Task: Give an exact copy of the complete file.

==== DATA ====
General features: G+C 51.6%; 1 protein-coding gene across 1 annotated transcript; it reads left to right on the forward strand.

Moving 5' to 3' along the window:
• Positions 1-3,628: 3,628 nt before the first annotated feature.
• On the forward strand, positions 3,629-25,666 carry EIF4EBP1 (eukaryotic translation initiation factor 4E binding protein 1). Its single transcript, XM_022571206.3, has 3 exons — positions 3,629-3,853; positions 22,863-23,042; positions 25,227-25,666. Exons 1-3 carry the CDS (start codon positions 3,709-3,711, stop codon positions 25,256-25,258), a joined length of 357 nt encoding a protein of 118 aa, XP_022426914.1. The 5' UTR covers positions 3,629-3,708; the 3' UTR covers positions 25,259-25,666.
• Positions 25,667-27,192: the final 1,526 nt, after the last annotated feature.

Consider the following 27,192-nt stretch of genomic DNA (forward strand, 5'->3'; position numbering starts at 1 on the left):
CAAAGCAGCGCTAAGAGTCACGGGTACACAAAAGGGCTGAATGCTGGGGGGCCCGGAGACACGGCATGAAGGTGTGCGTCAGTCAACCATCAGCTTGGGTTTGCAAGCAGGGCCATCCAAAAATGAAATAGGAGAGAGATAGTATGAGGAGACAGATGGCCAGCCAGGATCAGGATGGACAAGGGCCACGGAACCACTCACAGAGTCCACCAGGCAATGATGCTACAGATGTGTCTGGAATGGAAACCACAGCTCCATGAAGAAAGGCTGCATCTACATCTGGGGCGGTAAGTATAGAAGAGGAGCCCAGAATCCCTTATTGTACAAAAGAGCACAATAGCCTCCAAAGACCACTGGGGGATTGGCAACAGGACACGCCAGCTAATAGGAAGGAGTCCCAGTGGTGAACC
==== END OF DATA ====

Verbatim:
General features: G+C 51.6%; 1 protein-coding gene across 1 annotated transcript; it reads left to right on the forward strand.

Moving 5' to 3' along the window:
• Positions 1-3,628: 3,628 nt before the first annotated feature.
• On the forward strand, positions 3,629-25,666 carry EIF4EBP1 (eukaryotic translation initiation factor 4E binding protein 1). Its single transcript, XM_022571206.3, has 3 exons — positions 3,629-3,853; positions 22,863-23,042; positions 25,227-25,666. Exons 1-3 carry the CDS (start codon positions 3,709-3,711, stop codon positions 25,256-25,258), a joined length of 357 nt encoding a protein of 118 aa, XP_022426914.1. The 5' UTR covers positions 3,629-3,708; the 3' UTR covers positions 25,259-25,666.
• Positions 25,667-27,192: the final 1,526 nt, after the last annotated feature.

Consider the following 27,192-nt stretch of genomic DNA (forward strand, 5'->3'; position numbering starts at 1 on the left):
CAAAGCAGCGCTAAGAGTCACGGGTACACAAAAGGGCTGAATGCTGGGGGGCCCGGAGACACGGCATGAAGGTGTGCGTCAGTCAACCATCAGCTTGGGTTTGCAAGCAGGGCCATCCAAAAATGAAATAGGAGAGAGATAGTATGAGGAGACAGATGGCCAGCCAGGATCAGGATGGACAAGGGCCACGGAACCACTCACAGAGTCCACCAGGCAATGATGCTACAGATGTGTCTGGAATGGAAACCACAGCTCCATGAAGAAAGGCTGCATCTACATCTGGGGCGGTAAGTATAGAAGAGGAGCCCAGAATCCCTTATTGTACAAAAGAGCACAATAGCCTCCAAAGACCACTGGGGGATTGGCAACAGGACACGCCAGCTAATAGGAAGGAGTCCCAGTGGTGAACC